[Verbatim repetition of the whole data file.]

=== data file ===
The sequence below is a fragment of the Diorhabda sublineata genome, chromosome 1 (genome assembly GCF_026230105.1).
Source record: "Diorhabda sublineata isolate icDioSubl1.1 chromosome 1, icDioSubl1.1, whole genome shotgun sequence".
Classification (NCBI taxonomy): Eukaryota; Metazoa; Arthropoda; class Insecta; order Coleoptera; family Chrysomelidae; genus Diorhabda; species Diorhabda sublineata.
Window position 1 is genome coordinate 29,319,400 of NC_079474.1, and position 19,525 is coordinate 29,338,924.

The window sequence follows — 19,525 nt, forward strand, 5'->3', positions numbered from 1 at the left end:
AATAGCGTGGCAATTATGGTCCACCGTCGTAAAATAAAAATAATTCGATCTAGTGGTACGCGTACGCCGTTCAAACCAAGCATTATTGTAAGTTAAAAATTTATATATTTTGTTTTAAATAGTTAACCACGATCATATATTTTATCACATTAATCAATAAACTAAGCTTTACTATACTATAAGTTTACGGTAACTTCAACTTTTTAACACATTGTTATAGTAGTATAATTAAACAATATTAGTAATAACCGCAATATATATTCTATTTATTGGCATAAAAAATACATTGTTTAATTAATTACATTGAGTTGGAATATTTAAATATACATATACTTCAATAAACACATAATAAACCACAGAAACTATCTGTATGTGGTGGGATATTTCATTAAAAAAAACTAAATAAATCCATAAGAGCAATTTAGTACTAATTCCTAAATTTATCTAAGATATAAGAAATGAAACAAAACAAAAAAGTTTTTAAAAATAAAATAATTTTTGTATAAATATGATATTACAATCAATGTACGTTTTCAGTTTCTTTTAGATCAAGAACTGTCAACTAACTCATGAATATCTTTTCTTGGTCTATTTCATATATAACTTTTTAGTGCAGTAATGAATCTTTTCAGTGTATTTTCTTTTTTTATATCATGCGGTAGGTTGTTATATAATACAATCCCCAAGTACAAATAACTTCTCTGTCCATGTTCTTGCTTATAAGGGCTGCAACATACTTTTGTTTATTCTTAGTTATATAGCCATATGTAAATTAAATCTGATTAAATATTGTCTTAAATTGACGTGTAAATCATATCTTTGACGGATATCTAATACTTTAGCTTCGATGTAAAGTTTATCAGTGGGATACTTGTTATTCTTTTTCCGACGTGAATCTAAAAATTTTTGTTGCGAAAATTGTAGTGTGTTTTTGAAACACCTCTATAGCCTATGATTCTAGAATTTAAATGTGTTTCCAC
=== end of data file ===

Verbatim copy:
The sequence below is a fragment of the Diorhabda sublineata genome, chromosome 1 (genome assembly GCF_026230105.1).
Source record: "Diorhabda sublineata isolate icDioSubl1.1 chromosome 1, icDioSubl1.1, whole genome shotgun sequence".
Classification (NCBI taxonomy): Eukaryota; Metazoa; Arthropoda; class Insecta; order Coleoptera; family Chrysomelidae; genus Diorhabda; species Diorhabda sublineata.
Window position 1 is genome coordinate 29,319,400 of NC_079474.1, and position 19,525 is coordinate 29,338,924.

The window sequence follows — 19,525 nt, forward strand, 5'->3', positions numbered from 1 at the left end:
AATAGCGTGGCAATTATGGTCCACCGTCGTAAAATAAAAATAATTCGATCTAGTGGTACGCGTACGCCGTTCAAACCAAGCATTATTGTAAGTTAAAAATTTATATATTTTGTTTTAAATAGTTAACCACGATCATATATTTTATCACATTAATCAATAAACTAAGCTTTACTATACTATAAGTTTACGGTAACTTCAACTTTTTAACACATTGTTATAGTAGTATAATTAAACAATATTAGTAATAACCGCAATATATATTCTATTTATTGGCATAAAAAATACATTGTTTAATTAATTACATTGAGTTGGAATATTTAAATATACATATACTTCAATAAACACATAATAAACCACAGAAACTATCTGTATGTGGTGGGATATTTCATTAAAAAAAACTAAATAAATCCATAAGAGCAATTTAGTACTAATTCCTAAATTTATCTAAGATATAAGAAATGAAACAAAACAAAAAAGTTTTTAAAAATAAAATAATTTTTGTATAAATATGATATTACAATCAATGTACGTTTTCAGTTTCTTTTAGATCAAGAACTGTCAACTAACTCATGAATATCTTTTCTTGGTCTATTTCATATATAACTTTTTAGTGCAGTAATGAATCTTTTCAGTGTATTTTCTTTTTTTATATCATGCGGTAGGTTGTTATATAATACAATCCCCAAGTACAAATAACTTCTCTGTCCATGTTCTTGCTTATAAGGGCTGCAACATACTTTTGTTTATTCTTAGTTATATAGCCATATGTAAATTAAATCTGATTAAATATTGTCTTAAATTGACGTGTAAATCATATCTTTGACGGATATCTAATACTTTAGCTTCGATGTAAAGTTTATCAGTGGGATACTTGTTATTCTTTTTCCGACGTGAATCTAAAAATTTTTGTTGCGAAAATTGTAGTGTGTTTTTGAAACACCTCTATAGCCTATGATTCTAGAATTTAAATGTGTTTCCAC